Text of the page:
Although Sandy and three of its sister cities have high hopes for an I-15 interchange at 11400 South, a lack of funds from the state or federal government has put the proposal on hold.
The interchange, estimated to cost $23 million to $25 million, was proposed at the June Transportation Commission meeting by representatives from Sandy, South Jordan, Draper and Riverton.The four cities plan to fund half of the cost if the state will fund the rest, said Rick Davis, Sandy City spokesman.
Davis said the cities would use redevelopment funds to pay for their half of the project. For the rest of the cost, the state could chip in money from the $2.8 billion Centennial Highway Fund, which is used for transportation projects during the next 10 years, said Davis.
But the Transportation Commission says there may not be enough money to build the interchange and won't know for sure until the final numbers are in from Congress with the Federal Highway Bill.
"The most difficult part about it is the funding," said Glen Brown, chairman of the Utah Transportation Commission. "Many perceive that the Centennial fund will handle every project. Unless more funds come that we can identify at this point, we really have all of the money committed," he added.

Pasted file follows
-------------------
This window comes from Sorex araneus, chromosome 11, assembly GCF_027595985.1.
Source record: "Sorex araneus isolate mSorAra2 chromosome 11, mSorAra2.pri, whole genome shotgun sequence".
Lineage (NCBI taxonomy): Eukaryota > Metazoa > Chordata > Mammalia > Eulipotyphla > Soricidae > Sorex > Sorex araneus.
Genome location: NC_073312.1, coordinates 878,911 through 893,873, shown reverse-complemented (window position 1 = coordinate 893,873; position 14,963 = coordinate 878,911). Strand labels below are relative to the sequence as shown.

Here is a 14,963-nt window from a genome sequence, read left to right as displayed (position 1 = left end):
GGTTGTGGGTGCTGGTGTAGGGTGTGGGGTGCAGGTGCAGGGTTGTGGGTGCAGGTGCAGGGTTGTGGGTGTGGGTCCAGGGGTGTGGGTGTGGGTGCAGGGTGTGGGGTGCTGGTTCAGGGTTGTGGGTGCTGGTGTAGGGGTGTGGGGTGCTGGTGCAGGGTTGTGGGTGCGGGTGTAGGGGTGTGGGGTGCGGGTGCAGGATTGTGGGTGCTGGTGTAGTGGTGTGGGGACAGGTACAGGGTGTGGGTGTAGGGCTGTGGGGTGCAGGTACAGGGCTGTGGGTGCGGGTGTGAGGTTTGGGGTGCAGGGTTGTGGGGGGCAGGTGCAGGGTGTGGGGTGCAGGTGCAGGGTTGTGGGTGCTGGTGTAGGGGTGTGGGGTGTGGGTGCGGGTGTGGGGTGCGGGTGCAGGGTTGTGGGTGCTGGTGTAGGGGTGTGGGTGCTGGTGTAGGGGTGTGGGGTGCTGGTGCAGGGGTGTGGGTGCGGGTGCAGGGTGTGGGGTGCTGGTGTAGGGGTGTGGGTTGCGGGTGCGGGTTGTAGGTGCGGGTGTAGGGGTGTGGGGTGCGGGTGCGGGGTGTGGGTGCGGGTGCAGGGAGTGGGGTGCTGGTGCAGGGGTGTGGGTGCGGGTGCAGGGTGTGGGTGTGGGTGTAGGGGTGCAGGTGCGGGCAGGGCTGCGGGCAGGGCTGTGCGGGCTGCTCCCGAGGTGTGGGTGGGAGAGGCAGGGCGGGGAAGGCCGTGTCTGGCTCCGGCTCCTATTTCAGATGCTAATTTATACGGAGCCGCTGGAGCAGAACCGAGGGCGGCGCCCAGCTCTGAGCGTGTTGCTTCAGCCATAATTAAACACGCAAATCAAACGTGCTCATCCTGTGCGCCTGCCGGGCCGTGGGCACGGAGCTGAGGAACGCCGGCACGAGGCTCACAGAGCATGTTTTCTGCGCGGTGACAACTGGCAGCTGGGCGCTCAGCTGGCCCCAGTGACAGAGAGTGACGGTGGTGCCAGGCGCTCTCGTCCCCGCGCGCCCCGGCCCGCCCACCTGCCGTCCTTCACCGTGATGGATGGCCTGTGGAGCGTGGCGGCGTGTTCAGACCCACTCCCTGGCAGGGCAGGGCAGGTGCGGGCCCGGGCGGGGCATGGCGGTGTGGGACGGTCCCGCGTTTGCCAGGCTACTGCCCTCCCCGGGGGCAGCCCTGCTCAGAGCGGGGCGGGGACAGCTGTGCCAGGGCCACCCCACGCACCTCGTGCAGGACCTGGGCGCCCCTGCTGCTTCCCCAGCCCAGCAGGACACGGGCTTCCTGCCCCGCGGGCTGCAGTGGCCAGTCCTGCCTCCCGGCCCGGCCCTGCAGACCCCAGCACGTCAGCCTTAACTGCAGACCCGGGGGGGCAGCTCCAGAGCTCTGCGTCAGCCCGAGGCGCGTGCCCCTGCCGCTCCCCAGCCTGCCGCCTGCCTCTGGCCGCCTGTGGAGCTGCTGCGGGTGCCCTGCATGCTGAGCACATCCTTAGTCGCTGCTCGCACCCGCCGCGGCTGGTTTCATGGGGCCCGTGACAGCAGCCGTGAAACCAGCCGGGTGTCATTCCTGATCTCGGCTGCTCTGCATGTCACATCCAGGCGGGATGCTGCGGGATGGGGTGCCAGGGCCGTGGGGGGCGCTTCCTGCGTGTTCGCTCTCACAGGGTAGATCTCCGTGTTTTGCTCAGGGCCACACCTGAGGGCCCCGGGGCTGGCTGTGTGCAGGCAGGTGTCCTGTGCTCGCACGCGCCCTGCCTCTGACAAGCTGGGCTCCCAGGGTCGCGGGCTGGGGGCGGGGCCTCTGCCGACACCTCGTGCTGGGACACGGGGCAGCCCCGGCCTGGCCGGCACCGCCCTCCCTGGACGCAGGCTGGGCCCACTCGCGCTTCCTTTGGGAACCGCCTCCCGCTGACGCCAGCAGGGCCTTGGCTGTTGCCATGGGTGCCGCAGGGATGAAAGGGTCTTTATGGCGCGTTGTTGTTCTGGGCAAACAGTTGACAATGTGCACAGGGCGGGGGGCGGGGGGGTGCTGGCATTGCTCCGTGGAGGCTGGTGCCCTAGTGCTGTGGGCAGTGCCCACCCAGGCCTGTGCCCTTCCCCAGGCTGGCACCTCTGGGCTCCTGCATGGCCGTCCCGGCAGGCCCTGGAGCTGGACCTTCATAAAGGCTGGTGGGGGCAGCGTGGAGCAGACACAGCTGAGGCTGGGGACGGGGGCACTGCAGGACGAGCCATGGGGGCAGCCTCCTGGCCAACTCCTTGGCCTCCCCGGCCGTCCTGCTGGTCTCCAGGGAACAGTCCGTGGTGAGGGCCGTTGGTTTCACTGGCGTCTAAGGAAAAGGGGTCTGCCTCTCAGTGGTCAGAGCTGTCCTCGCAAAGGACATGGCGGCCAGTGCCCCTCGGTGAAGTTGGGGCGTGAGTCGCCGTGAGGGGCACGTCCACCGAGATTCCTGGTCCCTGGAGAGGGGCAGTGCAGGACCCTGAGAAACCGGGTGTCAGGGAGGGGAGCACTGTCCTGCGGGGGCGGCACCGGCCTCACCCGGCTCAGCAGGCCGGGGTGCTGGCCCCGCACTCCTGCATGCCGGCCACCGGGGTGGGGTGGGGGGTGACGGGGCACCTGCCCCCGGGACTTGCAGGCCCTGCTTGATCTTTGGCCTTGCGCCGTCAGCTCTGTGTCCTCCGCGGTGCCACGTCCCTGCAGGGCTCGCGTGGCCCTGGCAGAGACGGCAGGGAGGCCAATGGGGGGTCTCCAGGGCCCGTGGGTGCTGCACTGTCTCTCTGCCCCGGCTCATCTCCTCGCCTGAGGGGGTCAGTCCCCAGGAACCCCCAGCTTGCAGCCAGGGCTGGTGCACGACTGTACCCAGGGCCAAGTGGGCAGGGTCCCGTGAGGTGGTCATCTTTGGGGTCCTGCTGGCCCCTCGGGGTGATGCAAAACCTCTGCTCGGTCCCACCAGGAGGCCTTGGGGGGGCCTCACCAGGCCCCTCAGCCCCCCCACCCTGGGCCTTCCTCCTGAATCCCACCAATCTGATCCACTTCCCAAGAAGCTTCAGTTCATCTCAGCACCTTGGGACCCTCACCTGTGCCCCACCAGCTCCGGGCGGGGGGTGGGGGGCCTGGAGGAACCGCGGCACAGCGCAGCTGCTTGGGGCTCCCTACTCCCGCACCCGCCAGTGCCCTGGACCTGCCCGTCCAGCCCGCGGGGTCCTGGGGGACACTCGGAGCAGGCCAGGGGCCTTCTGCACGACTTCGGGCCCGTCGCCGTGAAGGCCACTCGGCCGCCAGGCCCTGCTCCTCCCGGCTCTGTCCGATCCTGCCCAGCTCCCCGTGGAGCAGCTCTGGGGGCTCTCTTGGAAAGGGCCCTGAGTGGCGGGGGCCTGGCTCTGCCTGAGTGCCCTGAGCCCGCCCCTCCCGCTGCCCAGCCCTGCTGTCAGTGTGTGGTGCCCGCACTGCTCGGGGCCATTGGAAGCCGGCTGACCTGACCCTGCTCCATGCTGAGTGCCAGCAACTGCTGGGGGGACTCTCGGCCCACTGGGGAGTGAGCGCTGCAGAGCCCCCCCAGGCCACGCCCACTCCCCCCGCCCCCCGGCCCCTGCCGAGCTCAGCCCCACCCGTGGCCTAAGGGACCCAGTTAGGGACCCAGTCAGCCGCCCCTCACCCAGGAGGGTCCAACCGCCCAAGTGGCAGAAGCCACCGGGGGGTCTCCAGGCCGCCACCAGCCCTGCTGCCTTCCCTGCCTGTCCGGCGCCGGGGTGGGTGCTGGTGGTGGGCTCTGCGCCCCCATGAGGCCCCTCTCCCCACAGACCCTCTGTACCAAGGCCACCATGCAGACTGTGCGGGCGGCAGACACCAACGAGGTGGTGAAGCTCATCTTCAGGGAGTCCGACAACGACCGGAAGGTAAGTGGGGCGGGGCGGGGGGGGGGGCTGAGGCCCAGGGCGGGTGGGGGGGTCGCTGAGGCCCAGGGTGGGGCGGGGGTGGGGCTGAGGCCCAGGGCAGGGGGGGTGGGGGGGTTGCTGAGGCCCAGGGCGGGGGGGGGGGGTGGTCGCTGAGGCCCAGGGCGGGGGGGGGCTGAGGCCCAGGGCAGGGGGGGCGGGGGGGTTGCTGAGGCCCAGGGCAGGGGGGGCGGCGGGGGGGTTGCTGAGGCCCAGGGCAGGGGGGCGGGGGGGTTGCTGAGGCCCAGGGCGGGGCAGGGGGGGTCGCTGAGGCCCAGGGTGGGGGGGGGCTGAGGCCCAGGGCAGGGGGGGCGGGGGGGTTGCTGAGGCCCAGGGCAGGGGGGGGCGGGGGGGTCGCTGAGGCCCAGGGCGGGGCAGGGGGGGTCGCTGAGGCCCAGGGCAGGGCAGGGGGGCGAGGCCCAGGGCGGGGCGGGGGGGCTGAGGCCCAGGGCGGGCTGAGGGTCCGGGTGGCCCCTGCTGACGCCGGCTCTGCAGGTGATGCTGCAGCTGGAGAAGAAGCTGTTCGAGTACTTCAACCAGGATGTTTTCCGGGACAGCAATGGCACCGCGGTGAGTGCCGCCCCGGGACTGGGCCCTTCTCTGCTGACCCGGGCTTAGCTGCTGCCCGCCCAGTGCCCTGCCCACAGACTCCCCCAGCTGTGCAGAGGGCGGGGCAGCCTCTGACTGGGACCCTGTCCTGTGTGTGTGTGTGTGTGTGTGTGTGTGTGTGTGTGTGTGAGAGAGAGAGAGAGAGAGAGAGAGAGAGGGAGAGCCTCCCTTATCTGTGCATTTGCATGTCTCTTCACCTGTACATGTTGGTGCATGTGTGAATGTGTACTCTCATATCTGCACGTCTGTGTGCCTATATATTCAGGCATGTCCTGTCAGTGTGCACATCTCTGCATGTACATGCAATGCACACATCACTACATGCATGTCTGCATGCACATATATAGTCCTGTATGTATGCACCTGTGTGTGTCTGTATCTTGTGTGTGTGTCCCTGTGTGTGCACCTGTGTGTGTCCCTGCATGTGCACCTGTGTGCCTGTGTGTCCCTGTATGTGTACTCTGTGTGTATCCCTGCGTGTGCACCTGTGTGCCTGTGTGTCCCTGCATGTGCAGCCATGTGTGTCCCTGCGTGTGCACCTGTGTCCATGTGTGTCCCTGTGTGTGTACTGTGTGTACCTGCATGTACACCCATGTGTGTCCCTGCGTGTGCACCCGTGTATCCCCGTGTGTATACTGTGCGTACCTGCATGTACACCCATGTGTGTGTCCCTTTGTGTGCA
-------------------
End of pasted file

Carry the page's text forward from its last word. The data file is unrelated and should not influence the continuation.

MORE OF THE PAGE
If more funds come through, the representatives in the four cities think it is an ideal time to put the project on the construction to-do list, while crews are mobilized on I-15 reconstruction.
Besides easing the commuter load on the 10600 South and 12300 South interchanges, Sandy and South Jordan are also eyeing the economic benefits of having an interchange at 11400 South.
The interchange would close Sandy's commercial district loop and let anxious developers commit to building retail shops in the area between 11400 South and 10600 South, said Davis.
For Draper, though, the project is a need that is further down on the wish list. If the 11400 South interchange goes through, it will be the fourth one in the city, noted Paul Glauser, acting city manager for Draper.
Riverton, too, is firmly behind the proposal, even though there is no real economic or transportation benefit for the city.
"Sometimes the benefits are more for the rest, but a consensus in opinion means it will move faster," said Mark Palish, Riverton city administrator. "When we support our neighboring cities on their issues, they will support us on another issue."
The idea of having an interchange at 11400 South has been in the state's long-range plan since the '80s, said Clint Topham, deputy director for the Utah Department of Transportation.
But funds were never available for it, and the project was taken off the State Transportation Improvement Program, added Topham.
It may be a repeat scenario for the 11400 South interchange unless Congress earmarks more money for Utah's road construction in the Federal Highway Bill.